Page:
Why do humans cooperate in things as diverse as environment conservation or the creation of fairer societies, even when they don’t receive anything in exchange or, worst, they might even be penalized? This is a question that has puzzled academics for centuries, especially since in evolution the basis for the “survival of the fittest” is, after all, selfishness.
But in an article just published in the journal Nature, three Portuguese theoretical physicists developed a mathematical model capable of providing a way out from this conundrum through the introduction of social diversity - a ubiquitous characteristic of modern social networks - and suggesting that that the act of cooperation may depend on one’s social context/ranking. And in fact, when social diversity was taken into account the numbers of those cooperating increased in direct relation to the system diversity.
Furthermore, cooperation, according to this model, spreads even faster when the act of cooperation is considered more important than the amount given, with these societies presenting also a much fairer distribution of wealth. This new mathematic model for society’s evolution is particularly interesting because not only it shows a logic behind the large numbers of cooperators that we know that exist in all human societies, but also it gives us a glimpse of the principles that can help “pushing” them into a better, fairer, path.
Evolutionary game theory is a mathematical approach used to study (and predict) the evolution of social interactions, in which the study of conflict and decision-making is treated – like its name indicates – as a game. One such example are public good games (or PGG), which are frequently used to study cooperation as they look into social behaviour towards public goods - such as education, free health or even street lightning – those that every one can benefit from, regardless of how much they contribute (or not) to create it.
Here because the individual’s benefits are independent of he/she contribution the most rational and selfish strategy (both in the games and real life) is to chose no-cooperation, what we know does not happen in real life. This is a good example of how difficult it has been to understand and create a theoretical model capable of explaining the emergence and prevalence of cooperation not only among humans but many other species.
What Jorge M. Pacheco and Marta D. Santos (University of Lisbon, Portugal) did - together with Francisco C. Santos (Free University of Brussels, Belgium) - in order to overcome this apparent paradox, was to introduce into PGG, for the first time, a new variant – social diversity – in contrast to the models previously used in which all individuals were equivalent. Social diversity here refers to the characteristics typical of most social networks: the existence of individuals with different numbers and types of social connections, with few very highly connected and most with very few connections.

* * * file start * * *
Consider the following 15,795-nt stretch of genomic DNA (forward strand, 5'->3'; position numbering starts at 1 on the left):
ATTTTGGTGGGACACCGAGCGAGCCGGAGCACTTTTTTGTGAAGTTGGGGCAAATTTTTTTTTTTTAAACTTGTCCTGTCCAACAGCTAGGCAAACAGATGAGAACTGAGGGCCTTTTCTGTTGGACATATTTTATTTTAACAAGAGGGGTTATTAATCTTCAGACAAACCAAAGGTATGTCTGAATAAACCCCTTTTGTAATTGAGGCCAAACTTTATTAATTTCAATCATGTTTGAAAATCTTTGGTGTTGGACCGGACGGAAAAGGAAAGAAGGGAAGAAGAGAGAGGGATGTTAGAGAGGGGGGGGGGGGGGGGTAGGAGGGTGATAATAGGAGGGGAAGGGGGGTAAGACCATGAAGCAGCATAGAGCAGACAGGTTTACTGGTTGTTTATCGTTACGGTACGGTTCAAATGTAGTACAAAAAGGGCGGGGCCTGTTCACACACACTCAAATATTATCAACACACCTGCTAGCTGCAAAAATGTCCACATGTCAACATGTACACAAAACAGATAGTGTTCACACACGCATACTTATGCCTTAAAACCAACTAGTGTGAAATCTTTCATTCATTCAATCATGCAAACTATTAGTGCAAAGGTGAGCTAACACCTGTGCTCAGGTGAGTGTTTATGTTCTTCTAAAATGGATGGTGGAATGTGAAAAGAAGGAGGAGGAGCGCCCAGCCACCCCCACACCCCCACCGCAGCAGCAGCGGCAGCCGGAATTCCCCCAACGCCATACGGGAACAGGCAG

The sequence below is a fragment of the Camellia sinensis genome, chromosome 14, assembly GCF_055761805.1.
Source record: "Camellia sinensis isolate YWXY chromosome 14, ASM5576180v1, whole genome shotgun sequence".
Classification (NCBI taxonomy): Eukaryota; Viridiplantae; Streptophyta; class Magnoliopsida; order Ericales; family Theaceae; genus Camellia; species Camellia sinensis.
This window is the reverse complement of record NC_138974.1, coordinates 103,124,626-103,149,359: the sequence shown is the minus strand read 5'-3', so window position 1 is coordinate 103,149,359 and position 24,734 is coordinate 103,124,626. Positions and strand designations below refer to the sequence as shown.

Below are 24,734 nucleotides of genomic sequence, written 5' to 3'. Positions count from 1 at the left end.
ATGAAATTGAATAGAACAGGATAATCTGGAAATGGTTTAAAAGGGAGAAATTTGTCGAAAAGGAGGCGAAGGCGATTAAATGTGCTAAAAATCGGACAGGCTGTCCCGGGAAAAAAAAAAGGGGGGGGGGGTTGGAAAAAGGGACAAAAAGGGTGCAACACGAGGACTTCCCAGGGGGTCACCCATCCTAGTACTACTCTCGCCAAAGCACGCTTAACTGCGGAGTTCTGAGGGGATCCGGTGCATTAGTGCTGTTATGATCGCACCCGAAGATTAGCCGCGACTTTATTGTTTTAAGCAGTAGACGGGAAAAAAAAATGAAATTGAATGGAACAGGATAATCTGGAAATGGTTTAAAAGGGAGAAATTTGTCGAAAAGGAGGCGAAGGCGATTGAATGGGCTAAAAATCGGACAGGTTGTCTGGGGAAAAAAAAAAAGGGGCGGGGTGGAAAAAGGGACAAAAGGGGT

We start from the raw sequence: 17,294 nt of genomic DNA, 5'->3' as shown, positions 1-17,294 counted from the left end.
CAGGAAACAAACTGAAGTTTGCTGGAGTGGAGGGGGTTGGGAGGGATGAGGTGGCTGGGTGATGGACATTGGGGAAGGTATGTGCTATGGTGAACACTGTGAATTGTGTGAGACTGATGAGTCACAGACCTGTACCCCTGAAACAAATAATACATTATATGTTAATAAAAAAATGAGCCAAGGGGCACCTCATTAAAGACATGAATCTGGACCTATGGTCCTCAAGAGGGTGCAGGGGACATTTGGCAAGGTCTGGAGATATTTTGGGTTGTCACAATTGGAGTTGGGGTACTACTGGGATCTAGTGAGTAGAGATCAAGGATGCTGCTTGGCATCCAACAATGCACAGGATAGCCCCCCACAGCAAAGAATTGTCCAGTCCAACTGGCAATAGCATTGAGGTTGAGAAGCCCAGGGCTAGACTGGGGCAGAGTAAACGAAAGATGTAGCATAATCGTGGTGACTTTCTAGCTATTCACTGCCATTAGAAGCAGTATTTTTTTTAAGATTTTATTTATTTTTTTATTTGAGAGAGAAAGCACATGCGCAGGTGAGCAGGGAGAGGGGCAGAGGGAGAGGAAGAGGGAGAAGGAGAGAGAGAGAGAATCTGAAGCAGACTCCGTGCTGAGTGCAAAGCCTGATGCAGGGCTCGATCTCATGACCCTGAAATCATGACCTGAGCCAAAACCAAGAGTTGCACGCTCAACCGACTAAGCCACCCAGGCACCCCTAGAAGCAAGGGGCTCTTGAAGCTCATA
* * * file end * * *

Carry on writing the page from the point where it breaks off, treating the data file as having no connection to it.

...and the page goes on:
Since PGG are represented as a mathematical formula, diversity was introduced as a new variable in the equation. Then Santos, Santos and Pacheco used this new altered formula to calculate the percentage of collaborators in the community, in function of population diversity (in PGG this would refer to the number and type of games each individual participated or, in other words, his/her “popularity”). And in fact, it was found, that in populations with high diversity, as diversity increased also did collaboration levels. The way PGG work is that each individual pays a certain amount to play (defectors play but do not pay/cooperate) and in the end profit, which is the total amount gathered in a game, is divided by all players. The reason why diversity increased cooperation had to with the fact that those few individuals with more connections and playing more games (the cooperators) would also have much higher “profits” and their impressive success would lead the other players to imitate their behaviour (even when the behaviour per se did not seem to improve directly their own life) resulting in an exponential increase of cooperation. In the same way, in real life the more connected/popular individuals are emulated, becoming role models and opinion makers.
Equally the model also predicted that even when no-cooperators lead to new no-cooperators (as it happens many times in real life where this kind of behaviour can spread within groups) this will result in less profit, less success and eventually their own self-extinction with only a few sporadic ones left to parasite cooperators.
Furthermore, it was also shown that the increase in cooperation was particularly accelerated when all individuals contributed to the games with the same total contribution, independently of the number of games played. This corresponds, in real life, to saying that if the act of contributing to the public good was seen as more important than the amount contributed, the percentage of collaborators in a community would grew much faster.
Interestingly, the model, when applied in a more economical perspective, also suggests that these communities, with high diversity and where the act of cooperation is what matters, will also have a much fairer wealth distribution.
Although this is obviously a very simple mathematical model and reality will never be as linear, Santos, Santos and Pacheco’s results gives us a total new perspective on how to look at ways of increasing cooperation/altruism and, consequently, also on how to create more successful societies, concerning issues as crucial to our survival as the protection of the environment or fairer social relationships, contributing in this way to the construction of a more peaceful world with less conflict and destruction.
Article: Francisco C. Santos, Marta D. Santos & Jorge M. Pacheco, Social diversity promotes the emergence of cooperation in public goods games, Nature 454, 213-216 (10 July 2008) doi:10.1038/nature06940